Cool temperatures lure a North Texan to a weekend in Canada's wine countryPosted August 25, 2011
By Andrew Marton
Special to the Star-Telegram
I gently cup the clump of marble-size chardonnay grapes hanging tenaciously from a vine as the morning sun beats on my neck. I'm smack in the middle of an Ontario, Canada, vineyard, as part of an extended tour of one of our northern neighbor's most underappreciated natural jewels: its wine country.
Yet at that very tranquil moment, I can't get Paul Giamatti's whiny voice out of my head. Giamatti, as you may recall, played to neurotic perfection the oft-exasperated, thoroughly erudite wine connoisseur in Sideways, which I consider the most refined road-buddy-food-and-drink picture Hollywood ever bottled.
As it turns out, this five-day trip is my own self-styled Sideways wine and food adventure, with Ontario subbing for California vine country. All the elements are there: one minute, I'm on the Canadian road. The next "scene," I'm trudging through the deep furrows of a typical vineyard. Jump cut to a tasting room where I sample a gold-hued chardonnay, considering its "nose" and trying to find its most apt descriptive term -- let's say, "gun smoke."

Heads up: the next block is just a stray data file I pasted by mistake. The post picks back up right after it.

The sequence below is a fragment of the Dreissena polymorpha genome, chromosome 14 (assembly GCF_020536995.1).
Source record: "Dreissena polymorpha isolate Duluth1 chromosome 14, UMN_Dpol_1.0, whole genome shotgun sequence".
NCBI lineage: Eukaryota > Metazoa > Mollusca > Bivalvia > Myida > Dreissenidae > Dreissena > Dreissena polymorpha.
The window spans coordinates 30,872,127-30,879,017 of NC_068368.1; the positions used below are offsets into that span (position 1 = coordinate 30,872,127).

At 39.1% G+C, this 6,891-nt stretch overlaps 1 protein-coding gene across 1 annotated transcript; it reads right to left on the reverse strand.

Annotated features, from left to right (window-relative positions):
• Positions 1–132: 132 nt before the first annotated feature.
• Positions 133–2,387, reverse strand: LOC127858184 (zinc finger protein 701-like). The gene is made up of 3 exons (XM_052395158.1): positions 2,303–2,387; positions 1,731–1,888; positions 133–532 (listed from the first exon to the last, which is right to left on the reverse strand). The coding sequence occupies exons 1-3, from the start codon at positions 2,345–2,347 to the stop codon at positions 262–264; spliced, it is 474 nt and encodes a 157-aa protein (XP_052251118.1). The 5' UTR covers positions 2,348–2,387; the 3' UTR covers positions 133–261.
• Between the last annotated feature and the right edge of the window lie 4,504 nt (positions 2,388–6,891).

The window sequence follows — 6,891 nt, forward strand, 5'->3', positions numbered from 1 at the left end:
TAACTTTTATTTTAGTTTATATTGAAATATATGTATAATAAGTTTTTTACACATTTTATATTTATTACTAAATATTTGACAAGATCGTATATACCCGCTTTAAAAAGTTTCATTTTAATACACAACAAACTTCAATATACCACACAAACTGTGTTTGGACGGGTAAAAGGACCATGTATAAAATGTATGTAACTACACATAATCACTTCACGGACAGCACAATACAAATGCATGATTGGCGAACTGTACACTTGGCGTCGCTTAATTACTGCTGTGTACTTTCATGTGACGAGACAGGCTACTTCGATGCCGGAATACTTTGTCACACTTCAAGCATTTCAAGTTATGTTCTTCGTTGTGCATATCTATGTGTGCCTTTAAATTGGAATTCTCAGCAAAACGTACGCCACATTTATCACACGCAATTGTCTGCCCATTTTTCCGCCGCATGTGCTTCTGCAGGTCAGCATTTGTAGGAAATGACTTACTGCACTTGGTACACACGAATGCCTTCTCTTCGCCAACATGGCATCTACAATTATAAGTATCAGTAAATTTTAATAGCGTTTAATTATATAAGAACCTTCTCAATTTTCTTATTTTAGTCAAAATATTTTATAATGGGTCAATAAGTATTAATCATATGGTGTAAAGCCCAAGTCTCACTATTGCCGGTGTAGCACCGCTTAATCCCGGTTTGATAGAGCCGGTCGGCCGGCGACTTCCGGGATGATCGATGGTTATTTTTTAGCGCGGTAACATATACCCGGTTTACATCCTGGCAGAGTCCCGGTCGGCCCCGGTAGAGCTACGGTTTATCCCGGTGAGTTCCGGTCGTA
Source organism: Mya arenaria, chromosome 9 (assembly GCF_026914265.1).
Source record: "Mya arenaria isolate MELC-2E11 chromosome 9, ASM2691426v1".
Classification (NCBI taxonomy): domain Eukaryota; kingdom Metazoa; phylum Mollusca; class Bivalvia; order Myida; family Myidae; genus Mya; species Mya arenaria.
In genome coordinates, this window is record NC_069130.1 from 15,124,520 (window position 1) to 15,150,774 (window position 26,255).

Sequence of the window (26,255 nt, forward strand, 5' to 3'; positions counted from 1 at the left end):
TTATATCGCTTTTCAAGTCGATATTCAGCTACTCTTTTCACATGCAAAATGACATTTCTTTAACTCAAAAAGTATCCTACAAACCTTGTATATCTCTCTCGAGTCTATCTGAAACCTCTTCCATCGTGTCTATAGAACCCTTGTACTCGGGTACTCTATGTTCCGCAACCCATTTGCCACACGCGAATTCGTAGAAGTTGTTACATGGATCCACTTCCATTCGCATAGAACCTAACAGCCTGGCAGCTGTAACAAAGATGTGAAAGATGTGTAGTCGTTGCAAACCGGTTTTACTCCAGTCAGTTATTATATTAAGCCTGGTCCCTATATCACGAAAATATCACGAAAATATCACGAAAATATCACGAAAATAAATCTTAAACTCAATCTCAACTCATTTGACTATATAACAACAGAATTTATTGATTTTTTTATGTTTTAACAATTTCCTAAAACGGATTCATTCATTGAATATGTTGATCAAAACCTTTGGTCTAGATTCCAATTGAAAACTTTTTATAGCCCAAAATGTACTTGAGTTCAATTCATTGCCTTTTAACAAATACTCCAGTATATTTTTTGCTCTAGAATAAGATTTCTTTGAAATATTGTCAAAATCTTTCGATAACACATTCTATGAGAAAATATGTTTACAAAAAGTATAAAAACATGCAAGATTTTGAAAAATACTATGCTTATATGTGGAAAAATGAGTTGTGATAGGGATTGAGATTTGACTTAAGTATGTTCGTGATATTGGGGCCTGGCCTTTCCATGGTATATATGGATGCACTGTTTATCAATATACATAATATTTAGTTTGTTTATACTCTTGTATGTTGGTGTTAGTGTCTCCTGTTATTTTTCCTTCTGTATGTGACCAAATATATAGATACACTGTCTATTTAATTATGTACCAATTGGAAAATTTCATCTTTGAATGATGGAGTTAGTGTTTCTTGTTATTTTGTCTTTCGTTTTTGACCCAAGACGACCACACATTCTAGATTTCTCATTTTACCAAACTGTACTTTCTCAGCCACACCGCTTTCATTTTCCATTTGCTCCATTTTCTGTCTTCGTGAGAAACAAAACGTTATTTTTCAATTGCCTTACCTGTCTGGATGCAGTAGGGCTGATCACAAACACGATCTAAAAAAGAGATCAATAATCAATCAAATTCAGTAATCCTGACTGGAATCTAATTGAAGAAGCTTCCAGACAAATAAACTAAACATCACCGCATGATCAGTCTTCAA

For me, Canada usually calls to mind the prose of Margaret Atwood, the music of Joni Mitchell and Neil Young, ice hockey, the vistas of Vancouver. And, of course, bacon. But I rarely associate our northern neighbor with great wine or gourmet food.
My recent sojourn there would turn those misconceptions "sideways."